NASHVILLE – The Tennessee Department of Agriculture’s (TDA) Agricultural Crime Unit (ACU) is teaming up with the Division of Forestry (TDF) to elevate enforcement of state forest regulations.
The increased law enforcement activity centers around misuse by off-highway vehicle (OHV) and all-terrain vehicle (ATV) users in the state forests. A particular area of concern is land in and around Prentice Cooper State Forest in Chattanooga where destruction of roads and trails has been discovered by visitors, foresters, and ACU agents.
“When people harm our state forests, it affects visitors and nearby residents, the landscape, drinking water, and the overall health of the forest,” State Forester David Arnold said. “The damage we have seen takes years to reverse so our goal is to prevent it. Ag crime special agents are working with our foresters to protect state forests and to protect citizens’ right to enjoy Tennessee’s great outdoors.”
People using OHVs and ATVs for recreation in the state forests should look for the jeep symbol that indicates the road is open to motorized vehicles. A road use map for Prentice Cooper State Forest can be found here: PrenticeCooperSF-road-map.pdf. Roads are open to all forest visitors including bicyclists and horseback riders. In the recent cases, people using recreational vehicles have damaged hiking trails so that the paths are unusable for other visitors.
“The type of damage we find in Prentice Cooper is preventable,” Captain Greg Whitehead said. “We urge people to be aware of what roads and trails are meant for OHV or ATV use. Ag crime agents are committed to working with visitors who treat the forest with care. But we also want people to know if we find visitors who are violating state forest rules, we will issue a citation which could result in fines and jail time.”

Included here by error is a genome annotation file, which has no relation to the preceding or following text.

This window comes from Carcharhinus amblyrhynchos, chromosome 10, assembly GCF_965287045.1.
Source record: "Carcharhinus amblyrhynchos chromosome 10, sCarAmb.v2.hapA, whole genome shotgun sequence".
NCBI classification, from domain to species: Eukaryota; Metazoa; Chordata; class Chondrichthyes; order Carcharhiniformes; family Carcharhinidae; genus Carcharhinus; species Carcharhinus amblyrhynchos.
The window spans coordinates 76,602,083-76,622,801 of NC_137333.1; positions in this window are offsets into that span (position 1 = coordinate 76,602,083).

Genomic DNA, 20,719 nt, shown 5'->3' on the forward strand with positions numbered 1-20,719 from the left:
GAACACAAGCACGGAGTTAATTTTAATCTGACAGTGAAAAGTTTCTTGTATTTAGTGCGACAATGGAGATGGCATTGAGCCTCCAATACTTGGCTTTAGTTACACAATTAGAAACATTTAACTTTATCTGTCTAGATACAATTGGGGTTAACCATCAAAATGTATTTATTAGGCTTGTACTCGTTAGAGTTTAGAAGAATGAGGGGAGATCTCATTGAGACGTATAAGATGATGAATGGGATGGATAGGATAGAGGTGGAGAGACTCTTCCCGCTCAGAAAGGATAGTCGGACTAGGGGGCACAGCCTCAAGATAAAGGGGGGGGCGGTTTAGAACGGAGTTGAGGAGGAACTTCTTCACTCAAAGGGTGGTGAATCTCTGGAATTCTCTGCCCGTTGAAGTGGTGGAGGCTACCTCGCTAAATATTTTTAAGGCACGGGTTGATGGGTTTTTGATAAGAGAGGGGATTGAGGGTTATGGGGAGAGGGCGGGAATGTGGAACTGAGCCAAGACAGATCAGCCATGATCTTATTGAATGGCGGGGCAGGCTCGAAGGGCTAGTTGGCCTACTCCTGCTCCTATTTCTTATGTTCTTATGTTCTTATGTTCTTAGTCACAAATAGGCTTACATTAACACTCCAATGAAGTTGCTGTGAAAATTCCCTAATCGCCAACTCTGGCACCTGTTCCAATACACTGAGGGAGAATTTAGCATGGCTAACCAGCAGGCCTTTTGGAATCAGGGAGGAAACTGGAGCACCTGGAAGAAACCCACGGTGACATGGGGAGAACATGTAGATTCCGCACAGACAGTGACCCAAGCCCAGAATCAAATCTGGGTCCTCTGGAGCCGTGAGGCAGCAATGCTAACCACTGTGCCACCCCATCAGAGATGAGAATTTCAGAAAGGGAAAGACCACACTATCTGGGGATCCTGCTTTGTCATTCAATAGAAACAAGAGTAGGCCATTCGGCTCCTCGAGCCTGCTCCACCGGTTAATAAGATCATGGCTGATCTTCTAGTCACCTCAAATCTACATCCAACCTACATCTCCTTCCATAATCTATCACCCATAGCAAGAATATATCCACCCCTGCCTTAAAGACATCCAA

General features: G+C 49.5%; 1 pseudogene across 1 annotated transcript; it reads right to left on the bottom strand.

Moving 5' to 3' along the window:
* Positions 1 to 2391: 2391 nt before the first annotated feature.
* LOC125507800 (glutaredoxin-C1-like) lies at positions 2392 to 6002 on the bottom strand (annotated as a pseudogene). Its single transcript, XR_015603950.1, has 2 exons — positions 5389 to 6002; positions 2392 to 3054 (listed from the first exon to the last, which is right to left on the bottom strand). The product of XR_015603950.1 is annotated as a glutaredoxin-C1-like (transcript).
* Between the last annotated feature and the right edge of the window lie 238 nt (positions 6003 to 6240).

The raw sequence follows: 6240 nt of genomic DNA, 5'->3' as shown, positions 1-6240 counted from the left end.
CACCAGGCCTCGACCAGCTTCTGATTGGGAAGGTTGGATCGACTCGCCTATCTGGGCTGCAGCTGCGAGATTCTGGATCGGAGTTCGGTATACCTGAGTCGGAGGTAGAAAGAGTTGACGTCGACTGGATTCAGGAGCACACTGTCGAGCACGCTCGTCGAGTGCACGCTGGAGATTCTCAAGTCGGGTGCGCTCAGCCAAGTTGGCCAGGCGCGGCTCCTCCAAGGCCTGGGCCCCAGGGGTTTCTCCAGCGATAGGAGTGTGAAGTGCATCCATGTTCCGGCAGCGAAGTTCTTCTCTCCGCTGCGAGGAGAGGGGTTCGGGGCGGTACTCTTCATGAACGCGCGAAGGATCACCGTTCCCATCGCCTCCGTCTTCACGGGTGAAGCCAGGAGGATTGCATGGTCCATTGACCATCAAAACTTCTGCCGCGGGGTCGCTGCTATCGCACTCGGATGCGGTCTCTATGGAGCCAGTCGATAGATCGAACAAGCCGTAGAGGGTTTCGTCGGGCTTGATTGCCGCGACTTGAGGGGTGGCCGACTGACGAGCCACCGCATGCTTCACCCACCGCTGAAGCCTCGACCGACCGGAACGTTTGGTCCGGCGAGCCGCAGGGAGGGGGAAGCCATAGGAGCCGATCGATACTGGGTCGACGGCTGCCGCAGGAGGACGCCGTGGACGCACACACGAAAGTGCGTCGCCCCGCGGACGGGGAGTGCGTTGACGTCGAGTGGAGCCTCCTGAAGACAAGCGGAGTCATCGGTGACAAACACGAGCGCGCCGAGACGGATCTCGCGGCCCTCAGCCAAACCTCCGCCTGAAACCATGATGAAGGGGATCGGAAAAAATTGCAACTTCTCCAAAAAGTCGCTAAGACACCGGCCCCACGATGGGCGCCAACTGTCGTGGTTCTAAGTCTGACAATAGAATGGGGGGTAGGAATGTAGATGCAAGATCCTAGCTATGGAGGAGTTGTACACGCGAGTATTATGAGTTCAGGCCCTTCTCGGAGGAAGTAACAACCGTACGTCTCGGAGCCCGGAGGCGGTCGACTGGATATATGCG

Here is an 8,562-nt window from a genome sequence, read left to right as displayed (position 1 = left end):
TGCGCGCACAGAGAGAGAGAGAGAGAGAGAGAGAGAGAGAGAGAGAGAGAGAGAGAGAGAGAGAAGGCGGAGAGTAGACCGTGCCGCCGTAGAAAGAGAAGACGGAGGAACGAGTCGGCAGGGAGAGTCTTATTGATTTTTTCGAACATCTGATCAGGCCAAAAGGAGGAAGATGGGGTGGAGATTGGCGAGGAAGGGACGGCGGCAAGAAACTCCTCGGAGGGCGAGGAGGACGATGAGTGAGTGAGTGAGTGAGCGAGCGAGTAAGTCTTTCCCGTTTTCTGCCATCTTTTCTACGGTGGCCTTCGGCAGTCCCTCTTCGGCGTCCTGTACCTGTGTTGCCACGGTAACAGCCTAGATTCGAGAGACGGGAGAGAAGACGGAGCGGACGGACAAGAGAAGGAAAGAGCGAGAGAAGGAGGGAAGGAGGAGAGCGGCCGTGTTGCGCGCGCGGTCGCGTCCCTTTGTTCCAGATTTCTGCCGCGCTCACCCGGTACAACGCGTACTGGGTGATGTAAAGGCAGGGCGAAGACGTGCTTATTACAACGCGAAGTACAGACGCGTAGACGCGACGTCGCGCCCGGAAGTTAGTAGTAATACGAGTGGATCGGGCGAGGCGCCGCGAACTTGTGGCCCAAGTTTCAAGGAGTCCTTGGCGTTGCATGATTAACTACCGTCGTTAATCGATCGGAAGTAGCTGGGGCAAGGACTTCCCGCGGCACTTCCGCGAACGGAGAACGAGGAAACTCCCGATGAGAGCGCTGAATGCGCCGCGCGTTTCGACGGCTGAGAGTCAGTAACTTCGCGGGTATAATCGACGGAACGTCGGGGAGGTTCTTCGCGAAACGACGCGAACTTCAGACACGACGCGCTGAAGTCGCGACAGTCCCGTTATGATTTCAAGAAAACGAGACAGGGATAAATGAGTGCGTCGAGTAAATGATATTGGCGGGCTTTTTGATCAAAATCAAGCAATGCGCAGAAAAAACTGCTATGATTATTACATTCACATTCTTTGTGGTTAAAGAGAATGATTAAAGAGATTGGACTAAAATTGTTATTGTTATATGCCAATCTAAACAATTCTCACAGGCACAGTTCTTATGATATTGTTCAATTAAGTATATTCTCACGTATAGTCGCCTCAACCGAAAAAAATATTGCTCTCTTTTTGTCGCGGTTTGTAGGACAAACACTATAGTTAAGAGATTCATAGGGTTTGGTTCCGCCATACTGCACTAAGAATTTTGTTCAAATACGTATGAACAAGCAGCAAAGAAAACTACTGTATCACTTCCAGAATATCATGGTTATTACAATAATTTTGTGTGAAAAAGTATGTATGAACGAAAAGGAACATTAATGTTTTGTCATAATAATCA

Information about regulations in Prentice Cooper State Forest can be found here: Prentice Cooper Forest.
Persons found using off-road vehicles in unauthorized areas of state forests may be charged with criminal trespass and/or vandalism. The offenses carry penalties as high as one year in jail and a $2,500 fine or the value of damages caused, whichever is greater.
The Agricultural Crime Unit is the law enforcement arm of TDA and is the chief agency responsible for investigation of suspected wildland arson. ACU also investigates and enforces state laws and regulations related to agriculture, forestry, animal health, and agribusinesses.
The Division of Forestry protects Tennessee’s forests by fighting wildfires, coordinating hazard emergency response, providing prescribed fire guidance and contract services, as well as wildland fire training. Additionally, the Division promotes the responsible use of forest resources by assisting landowners, providing quality seedlings, monitoring insects and diseases, improving urban forests, managing state forests, protecting water quality, and collecting forest inventory data. The Division also works to promote primary and secondary forest industries to stimulate the state’s economy.